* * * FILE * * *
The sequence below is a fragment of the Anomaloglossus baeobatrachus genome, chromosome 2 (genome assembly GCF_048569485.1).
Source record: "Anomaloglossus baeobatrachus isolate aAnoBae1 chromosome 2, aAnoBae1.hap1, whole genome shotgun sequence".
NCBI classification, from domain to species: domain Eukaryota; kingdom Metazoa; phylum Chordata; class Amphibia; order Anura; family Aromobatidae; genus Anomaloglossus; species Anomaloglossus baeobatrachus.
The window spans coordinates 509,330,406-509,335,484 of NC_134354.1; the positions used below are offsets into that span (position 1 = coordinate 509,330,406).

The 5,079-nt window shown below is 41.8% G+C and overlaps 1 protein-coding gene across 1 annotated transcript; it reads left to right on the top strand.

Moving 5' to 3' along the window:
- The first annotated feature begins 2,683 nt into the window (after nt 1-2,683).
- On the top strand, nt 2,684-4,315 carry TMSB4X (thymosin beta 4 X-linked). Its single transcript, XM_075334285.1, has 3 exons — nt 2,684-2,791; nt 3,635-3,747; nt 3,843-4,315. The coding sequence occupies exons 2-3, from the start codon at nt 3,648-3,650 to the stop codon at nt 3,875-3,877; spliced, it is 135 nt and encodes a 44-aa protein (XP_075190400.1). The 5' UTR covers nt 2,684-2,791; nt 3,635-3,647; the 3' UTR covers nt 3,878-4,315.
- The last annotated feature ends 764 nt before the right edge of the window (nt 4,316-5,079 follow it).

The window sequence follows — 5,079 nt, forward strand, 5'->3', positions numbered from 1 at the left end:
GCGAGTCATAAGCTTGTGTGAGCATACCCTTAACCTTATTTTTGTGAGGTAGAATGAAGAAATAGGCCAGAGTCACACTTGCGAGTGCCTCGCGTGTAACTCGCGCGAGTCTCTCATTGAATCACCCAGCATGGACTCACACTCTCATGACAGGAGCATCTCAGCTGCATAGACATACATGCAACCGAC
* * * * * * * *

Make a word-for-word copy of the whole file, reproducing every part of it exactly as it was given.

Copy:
The sequence below is a fragment of the Anomaloglossus baeobatrachus genome, chromosome 2 (genome assembly GCF_048569485.1).
Source record: "Anomaloglossus baeobatrachus isolate aAnoBae1 chromosome 2, aAnoBae1.hap1, whole genome shotgun sequence".
NCBI classification, from domain to species: domain Eukaryota; kingdom Metazoa; phylum Chordata; class Amphibia; order Anura; family Aromobatidae; genus Anomaloglossus; species Anomaloglossus baeobatrachus.
The window spans coordinates 509,330,406-509,335,484 of NC_134354.1; the positions used below are offsets into that span (position 1 = coordinate 509,330,406).

The 5,079-nt window shown below is 41.8% G+C and overlaps 1 protein-coding gene across 1 annotated transcript; it reads left to right on the top strand.

Moving 5' to 3' along the window:
- The first annotated feature begins 2,683 nt into the window (after nt 1-2,683).
- On the top strand, nt 2,684-4,315 carry TMSB4X (thymosin beta 4 X-linked). Its single transcript, XM_075334285.1, has 3 exons — nt 2,684-2,791; nt 3,635-3,747; nt 3,843-4,315. The coding sequence occupies exons 2-3, from the start codon at nt 3,648-3,650 to the stop codon at nt 3,875-3,877; spliced, it is 135 nt and encodes a 44-aa protein (XP_075190400.1). The 5' UTR covers nt 2,684-2,791; nt 3,635-3,647; the 3' UTR covers nt 3,878-4,315.
- The last annotated feature ends 764 nt before the right edge of the window (nt 4,316-5,079 follow it).

The window sequence follows — 5,079 nt, forward strand, 5'->3', positions numbered from 1 at the left end:
GCGAGTCATAAGCTTGTGTGAGCATACCCTTAACCTTATTTTTGTGAGGTAGAATGAAGAAATAGGCCAGAGTCACACTTGCGAGTGCCTCGCGTGTAACTCGCGCGAGTCTCTCATTGAATCACCCAGCATGGACTCACACTCTCATGACAGGAGCATCTCAGCTGCATAGACATACATGCAACCGAC